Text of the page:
Will Microsoft and Yahoo Join to Challenge Google?

By Alan Sipress
Washington Post Staff Writer
Saturday, May 5, 2007

Yahoo stock surged 10 percent and then fell yesterday in the wake of conflicting media reports that Microsoft had renewed discussions with the rival company over a possible merger aimed at countering Google's growing dominance of the online advertising market.

A Microsoft purchase of Yahoo would combine two of the largest online audiences and build a colossus unequaled in the business of display advertising on the Web. But a merger could also prove unwieldy, involving a marriage of companies with divergent cultures and leadership structures, and invite intense government scrutiny over possible antitrust violations, according to analysts.

Discussions between the companies might instead be aimed at Microsoft investing in Yahoo or expanding their cooperation, for instance sharing advertisers or integrating advertising systems, analysts said.

Neither company commented on the reports of new merger talks, which first appeared in the New York Post yesterday and sent Yahoo shares up. Yahoo stock retreated by 1 percent in after-hours trading, after a report in the Wall Street Journal's online edition cited anonymous sources who said Yahoo had ended the merger talks. Microsoft stock closed at $30.56, down 41 cents.

This was not the first time the companies have been linked. Yahoo chief executive Terry S. Semel said last year he had rebuffed an effort by Microsoft to buy a stake in Yahoo's search business. At the time, he dismissed speculation that the two companies had discussed a possible sale. But analysts at both Merrill Lynch and J.P. Morgan suggested two months later that Yahoo was still a tempting takeover target for Microsoft.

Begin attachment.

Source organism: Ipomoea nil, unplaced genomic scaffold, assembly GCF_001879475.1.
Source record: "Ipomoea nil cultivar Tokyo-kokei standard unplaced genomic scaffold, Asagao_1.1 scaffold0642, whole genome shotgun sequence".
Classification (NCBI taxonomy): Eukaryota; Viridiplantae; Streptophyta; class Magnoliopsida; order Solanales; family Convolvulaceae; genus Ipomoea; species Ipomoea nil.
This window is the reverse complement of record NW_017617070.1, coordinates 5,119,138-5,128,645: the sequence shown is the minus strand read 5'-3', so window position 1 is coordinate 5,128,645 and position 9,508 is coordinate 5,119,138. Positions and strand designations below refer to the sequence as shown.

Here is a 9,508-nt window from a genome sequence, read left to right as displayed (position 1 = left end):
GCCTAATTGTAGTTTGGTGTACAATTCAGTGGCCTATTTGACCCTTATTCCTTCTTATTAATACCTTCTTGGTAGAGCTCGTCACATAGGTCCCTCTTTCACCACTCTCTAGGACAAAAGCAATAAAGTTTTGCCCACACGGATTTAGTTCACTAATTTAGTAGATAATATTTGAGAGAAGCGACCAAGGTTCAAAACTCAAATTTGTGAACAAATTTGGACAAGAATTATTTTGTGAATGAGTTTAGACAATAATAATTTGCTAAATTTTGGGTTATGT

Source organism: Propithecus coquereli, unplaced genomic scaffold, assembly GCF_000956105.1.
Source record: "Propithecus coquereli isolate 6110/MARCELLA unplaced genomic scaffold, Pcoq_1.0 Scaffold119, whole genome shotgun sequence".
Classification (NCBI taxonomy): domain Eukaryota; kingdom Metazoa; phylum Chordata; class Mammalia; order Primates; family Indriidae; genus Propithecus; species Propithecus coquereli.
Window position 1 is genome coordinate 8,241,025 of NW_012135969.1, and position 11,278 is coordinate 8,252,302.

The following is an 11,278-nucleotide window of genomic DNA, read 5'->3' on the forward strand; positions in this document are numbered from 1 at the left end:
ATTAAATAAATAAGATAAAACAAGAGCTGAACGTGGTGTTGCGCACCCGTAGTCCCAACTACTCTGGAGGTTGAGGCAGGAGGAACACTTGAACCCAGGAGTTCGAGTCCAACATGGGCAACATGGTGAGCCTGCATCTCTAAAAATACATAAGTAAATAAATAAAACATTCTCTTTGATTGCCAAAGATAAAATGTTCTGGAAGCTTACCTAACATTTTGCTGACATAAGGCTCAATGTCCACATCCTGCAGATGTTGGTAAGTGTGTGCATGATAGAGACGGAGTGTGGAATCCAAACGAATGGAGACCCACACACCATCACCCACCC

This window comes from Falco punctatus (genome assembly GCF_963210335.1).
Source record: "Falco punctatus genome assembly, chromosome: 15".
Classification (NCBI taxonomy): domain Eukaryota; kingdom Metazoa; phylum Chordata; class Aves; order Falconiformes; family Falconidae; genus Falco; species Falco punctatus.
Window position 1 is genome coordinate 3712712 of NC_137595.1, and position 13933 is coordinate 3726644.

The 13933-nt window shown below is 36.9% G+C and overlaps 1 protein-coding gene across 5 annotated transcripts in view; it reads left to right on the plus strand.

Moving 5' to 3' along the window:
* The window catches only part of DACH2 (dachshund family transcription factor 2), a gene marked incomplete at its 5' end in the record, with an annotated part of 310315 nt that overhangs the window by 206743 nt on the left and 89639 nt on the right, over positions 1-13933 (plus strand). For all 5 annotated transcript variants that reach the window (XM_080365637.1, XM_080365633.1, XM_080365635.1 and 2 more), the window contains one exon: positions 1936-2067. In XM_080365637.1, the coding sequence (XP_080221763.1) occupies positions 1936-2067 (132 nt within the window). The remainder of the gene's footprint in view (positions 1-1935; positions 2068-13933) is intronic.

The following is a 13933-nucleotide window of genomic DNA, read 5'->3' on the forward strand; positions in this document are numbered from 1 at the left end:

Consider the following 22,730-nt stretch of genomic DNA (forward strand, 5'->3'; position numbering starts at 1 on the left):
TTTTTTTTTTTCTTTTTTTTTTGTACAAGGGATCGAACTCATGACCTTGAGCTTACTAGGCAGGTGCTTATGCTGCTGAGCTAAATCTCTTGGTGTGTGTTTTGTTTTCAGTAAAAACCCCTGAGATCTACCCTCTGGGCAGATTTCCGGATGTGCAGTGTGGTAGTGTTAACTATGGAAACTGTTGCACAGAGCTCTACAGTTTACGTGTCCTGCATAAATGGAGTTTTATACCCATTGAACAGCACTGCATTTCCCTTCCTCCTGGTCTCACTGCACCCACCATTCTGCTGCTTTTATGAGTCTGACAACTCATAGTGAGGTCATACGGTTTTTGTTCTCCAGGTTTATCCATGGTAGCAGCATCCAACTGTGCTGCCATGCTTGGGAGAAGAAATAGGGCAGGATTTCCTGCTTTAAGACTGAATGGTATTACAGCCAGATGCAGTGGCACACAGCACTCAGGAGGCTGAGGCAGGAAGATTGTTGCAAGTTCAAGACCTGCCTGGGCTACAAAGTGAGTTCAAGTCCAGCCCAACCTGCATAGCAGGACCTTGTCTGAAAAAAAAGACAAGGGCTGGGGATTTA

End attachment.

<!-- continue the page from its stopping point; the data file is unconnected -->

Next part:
Ryan Jacob, a portfolio manager of the Jacob Internet Fund and a Yahoo shareholder, said yesterday that a merger would be a good fit, combining Microsoft's technological strength with Yahoo's leading role in media and Internet consumer services.

"We've always felt the game is Microsoft against Google, not necessarily a three-way race," he said.

As Google has expanded its online business with a series of small- and medium-size acquisitions, Microsoft has found it increasingly difficult to keep pace online, increasing the software giant's possible interest in making a big-ticket purchase, analysts said. Google announced last month it would buy the Internet advertising company DoubleClick for $3.1 billion, outbidding Microsoft.

A Microsoft takeover of Yahoo would represent a dramatic riposte to Google's attempt at significantly expanding its presence in online display advertising, analysts said. While Google now holds a commanding lead in advertising linked to search results, the company has trailed both Microsoft and Yahoo in display advertising revenue. Microsoft and Yahoo also boast a combined unduplicated audience in the United States of 129 million, compared with Google's 108 million, according to Nielsen/NetRatings.

Despite Yahoo's predictions for strong growth later this year, its quarterly earnings announced last month disappointed investors who had hoped the company's new advertising program, Panama, would have performed better, and the stock price tumbled. Yahoo's stock rebounded yesterday, closing up $2.80 at $30.98.

"If they sell out, it would be an acknowledgment they can't compete as an independent entity," Scott Devitt, an analyst with Stifel Nicolaus, said.

For Microsoft, a merger would help the company establish a major online beachhead at a time when the company's core software business is threatened by the Internet, said Charlene Li, an analyst with Forrester Research.

She said in an interview that Microsoft and Yahoo executives have likely been talking to each other all along but that Google's purchase of DoubleClick heightened the urgency of these merger discussions. "On paper, the deal makes sense," Li wrote in her blog. "But in the end, it's going to be so hard that I don't think it will happen."

Staff writer Tomoeh Murakami Tse in New York and staff researcher Richard Drezen contributed to this report.

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